Each of the tasks of the methods described herein may be embodied directly in hardware, in a software module executed by a processor, or in a combination of the two. In a typical application of an implementation of a method as disclosed herein, an array of logic elements (e.g., logic gates) is configured to perform one, more than one, or even all of the various tasks of the method. One or more (possibly all) of the tasks may also be implemented as code (e.g., one or more sets of instructions), embodied in a computer program product (e.g., one or more data storage media such as disks, flash or other nonvolatile memory cards, semiconductor memory chips, etc.), that is readable and/or executable by a machine (e.g., a computer) including an array of logic elements (e.g., a processor, microprocessor, microcontroller, or other finite state machine). The tasks of an implementation of a method as disclosed herein may also be performed by more than one such array or machine. In these or other implementations, the tasks may be performed within a device for wireless communications such as a cellular telephone or other device having such communications capability. Such a device may be configured to communicate with circuit-switched and/or packet-switched networks (e.g., using one or more protocols such as VoIP). For example, such a device may include RF circuitry configured to receive and/or transmit encoded frames.

It is expressly disclosed that the various operations disclosed herein may be performed by a portable communications device such as a handset, headset, or portable digital assistant (PDA), and that the various apparatus described herein may be included with such a device. A typical real-time (e.g., online) application is a telephone conversation conducted using such a mobile device.

In one or more exemplary embodiments, the operations described herein may be implemented in hardware, software, firmware, or any combination thereof. If implemented in software, such operations may be stored on or transmitted over a computer-readable medium as one or more instructions or code. The term “computer-readable media” includes both computer storage media and communication media, including any medium that facilitates transfer of a computer program from one place to another. A storage media may be any available media that can be accessed by a computer. By way of example, and not limitation, such computer-readable media can comprise an array of storage elements, such as semiconductor memory (which may include without limitation dynamic or static RAM, ROM, EEPROM, and/or flash RAM), or ferroelectric, magnetoresistive, ovonic, polymeric, or phase-change memory; CD-ROM or other optical disk storage, magnetic disk storage or other magnetic storage devices, or any other medium that can be used to carry or store desired program code in the form of instructions or data structures and that can be accessed by a computer. Also, any connection is properly termed a computer-readable medium. For example, if the software is transmitted from a website, server, or other remote source using a coaxial cable, fiber optic cable, twisted pair, digital subscriber line (DSL), or wireless technology such as infrared, radio, and/or microwave, then the coaxial cable, fiber optic cable, twisted pair, DSL, or wireless technology such as infrared, radio, and/or microwave are included in the definition of medium. Disk and disc, as used herein, includes compact disc (CD), laser disc, optical disc, digital versatile disc (DVD), floppy disk and Blu-ray Disc™ (Blu-Ray Disc Association, Universal City, Calif.), where disks usually reproduce data magnetically, while discs reproduce data optically with lasers. Combinations of the above should also be included within the scope of computer-readable media.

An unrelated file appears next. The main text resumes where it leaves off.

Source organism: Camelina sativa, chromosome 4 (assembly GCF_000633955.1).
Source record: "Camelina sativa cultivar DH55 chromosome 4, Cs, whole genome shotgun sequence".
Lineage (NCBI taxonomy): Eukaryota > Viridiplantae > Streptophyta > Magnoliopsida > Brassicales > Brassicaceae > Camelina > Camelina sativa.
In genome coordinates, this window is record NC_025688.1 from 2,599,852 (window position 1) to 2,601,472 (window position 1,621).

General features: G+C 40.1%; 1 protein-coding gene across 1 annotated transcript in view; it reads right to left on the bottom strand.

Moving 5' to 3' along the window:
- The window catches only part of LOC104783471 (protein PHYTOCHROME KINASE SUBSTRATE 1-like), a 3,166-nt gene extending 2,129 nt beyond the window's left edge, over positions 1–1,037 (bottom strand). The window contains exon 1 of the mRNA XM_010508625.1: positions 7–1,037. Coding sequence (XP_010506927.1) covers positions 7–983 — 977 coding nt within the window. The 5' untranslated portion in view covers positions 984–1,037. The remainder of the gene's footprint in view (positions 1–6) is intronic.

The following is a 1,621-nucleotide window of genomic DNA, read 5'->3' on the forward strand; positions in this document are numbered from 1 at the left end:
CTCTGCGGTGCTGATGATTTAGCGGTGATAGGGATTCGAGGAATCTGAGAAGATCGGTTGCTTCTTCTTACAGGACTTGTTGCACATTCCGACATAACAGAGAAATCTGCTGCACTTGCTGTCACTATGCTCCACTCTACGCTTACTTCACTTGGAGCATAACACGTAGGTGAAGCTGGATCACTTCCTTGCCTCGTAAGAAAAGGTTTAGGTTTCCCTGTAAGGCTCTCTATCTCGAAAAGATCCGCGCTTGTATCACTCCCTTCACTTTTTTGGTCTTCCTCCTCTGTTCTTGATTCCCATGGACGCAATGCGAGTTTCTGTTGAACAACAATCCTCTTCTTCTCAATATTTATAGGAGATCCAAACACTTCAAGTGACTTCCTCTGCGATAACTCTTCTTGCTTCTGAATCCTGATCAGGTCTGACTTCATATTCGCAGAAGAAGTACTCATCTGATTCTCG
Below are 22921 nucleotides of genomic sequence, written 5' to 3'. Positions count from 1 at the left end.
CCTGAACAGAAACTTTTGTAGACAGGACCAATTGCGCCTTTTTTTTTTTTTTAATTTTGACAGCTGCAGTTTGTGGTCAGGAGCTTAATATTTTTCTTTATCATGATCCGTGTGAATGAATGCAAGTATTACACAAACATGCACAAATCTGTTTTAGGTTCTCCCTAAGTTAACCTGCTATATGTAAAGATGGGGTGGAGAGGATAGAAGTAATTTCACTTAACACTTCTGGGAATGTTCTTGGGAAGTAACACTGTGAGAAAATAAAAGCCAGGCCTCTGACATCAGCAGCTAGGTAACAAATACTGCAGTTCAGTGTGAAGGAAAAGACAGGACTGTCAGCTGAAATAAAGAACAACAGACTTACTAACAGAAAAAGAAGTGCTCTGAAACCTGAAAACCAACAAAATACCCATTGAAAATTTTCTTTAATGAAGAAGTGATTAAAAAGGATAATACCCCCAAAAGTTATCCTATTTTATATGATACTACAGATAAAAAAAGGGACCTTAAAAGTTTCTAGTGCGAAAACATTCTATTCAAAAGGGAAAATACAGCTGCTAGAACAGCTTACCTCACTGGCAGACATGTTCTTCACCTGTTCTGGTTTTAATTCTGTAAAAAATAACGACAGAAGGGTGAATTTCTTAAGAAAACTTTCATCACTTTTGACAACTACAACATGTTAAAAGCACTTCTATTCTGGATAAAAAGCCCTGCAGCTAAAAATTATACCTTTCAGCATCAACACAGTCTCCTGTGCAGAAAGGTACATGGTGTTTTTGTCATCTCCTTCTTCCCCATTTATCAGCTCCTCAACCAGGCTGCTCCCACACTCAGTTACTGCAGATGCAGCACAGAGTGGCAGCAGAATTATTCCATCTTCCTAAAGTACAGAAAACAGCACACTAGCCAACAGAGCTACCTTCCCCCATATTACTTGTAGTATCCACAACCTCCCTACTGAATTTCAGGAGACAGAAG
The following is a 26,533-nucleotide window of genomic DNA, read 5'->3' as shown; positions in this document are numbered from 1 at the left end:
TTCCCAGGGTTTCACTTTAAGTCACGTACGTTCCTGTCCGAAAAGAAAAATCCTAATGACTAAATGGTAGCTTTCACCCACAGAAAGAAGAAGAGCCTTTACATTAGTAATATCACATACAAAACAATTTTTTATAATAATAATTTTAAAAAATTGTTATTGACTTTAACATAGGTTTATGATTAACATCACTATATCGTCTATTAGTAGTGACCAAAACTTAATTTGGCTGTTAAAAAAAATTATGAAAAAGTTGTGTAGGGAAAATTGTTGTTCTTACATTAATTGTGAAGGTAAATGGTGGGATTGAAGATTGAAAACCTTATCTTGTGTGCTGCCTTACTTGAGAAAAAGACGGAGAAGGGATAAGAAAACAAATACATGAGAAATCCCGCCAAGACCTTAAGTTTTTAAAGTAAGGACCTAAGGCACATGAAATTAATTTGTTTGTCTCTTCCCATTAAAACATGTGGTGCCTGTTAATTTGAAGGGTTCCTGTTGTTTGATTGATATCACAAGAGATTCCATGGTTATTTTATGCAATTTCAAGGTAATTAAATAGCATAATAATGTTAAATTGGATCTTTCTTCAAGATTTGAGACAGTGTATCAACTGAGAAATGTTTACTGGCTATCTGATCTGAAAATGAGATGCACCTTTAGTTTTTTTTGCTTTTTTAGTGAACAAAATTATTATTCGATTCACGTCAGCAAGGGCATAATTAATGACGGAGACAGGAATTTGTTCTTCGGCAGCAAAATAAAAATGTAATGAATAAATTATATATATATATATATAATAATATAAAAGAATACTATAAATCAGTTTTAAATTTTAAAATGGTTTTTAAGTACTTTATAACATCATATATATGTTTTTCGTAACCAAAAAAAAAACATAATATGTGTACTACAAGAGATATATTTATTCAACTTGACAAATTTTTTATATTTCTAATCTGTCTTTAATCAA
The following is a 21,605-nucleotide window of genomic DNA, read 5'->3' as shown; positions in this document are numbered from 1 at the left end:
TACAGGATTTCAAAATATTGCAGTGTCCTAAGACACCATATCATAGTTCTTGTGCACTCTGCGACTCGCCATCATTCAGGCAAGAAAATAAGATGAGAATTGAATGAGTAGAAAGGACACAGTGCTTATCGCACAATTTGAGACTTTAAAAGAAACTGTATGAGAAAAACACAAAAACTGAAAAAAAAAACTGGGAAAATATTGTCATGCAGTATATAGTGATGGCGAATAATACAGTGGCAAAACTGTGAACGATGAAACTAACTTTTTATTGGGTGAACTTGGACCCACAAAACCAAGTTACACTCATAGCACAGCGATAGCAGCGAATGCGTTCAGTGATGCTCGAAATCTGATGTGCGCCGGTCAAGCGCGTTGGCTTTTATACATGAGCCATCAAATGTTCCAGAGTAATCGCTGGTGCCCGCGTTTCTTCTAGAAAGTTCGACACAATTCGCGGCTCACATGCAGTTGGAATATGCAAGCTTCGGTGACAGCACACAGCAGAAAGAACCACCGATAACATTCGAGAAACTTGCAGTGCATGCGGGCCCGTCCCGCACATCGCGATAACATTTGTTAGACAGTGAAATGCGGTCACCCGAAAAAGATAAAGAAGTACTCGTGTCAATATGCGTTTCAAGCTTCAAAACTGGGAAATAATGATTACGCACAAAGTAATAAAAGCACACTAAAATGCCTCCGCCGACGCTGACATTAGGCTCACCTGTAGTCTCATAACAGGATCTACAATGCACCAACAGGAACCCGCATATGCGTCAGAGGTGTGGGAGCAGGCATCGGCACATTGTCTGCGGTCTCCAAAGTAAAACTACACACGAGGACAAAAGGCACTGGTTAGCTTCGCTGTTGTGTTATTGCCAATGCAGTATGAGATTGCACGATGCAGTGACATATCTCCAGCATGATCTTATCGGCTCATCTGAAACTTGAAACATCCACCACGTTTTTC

An acoustic signal processing apparatus as described herein may be incorporated into an electronic device that accepts speech input in order to control certain operations, or may otherwise benefit from separation of desired noises from background noises, such as communications devices. Many applications may benefit from enhancing or separating clear desired sound from background sounds originating from multiple directions. Such applications may include human-machine interfaces in electronic or computing devices which incorporate capabilities such as voice recognition and detection, speech enhancement and separation, voice-activated control, and the like. It may be desirable to implement such an acoustic signal processing apparatus to be suitable in devices that only provide limited processing capabilities.

The elements of the various implementations of the modules, elements, and devices described herein may be fabricated as electronic and/or optical devices residing, for example, on the same chip or among two or more chips in a chipset. One example of such a device is a fixed or programmable array of logic elements, such as transistors or gates. One or more elements of the various implementations of the apparatus described herein may also be implemented in whole or in part as one or more sets of instructions arranged to execute on one or more fixed or programmable arrays of logic elements such as microprocessors, embedded processors, IP cores, digital signal processors, FPGAs, ASSPs, and ASICs.

It is possible for one or more elements of an implementation of an apparatus as described herein to be used to perform tasks or execute other sets of instructions that are not directly related to an operation of the apparatus, such as a task relating to another operation of a device or system in which the apparatus is embedded. It is also possible for one or more elements of an implementation of such an apparatus to have structure in common (e.g., a processor used to execute portions of code corresponding to different elements at different times, a set of instructions executed to perform tasks corresponding to different elements at different times, or an arrangement of electronic and/or optical devices performing operations for different elements at different times).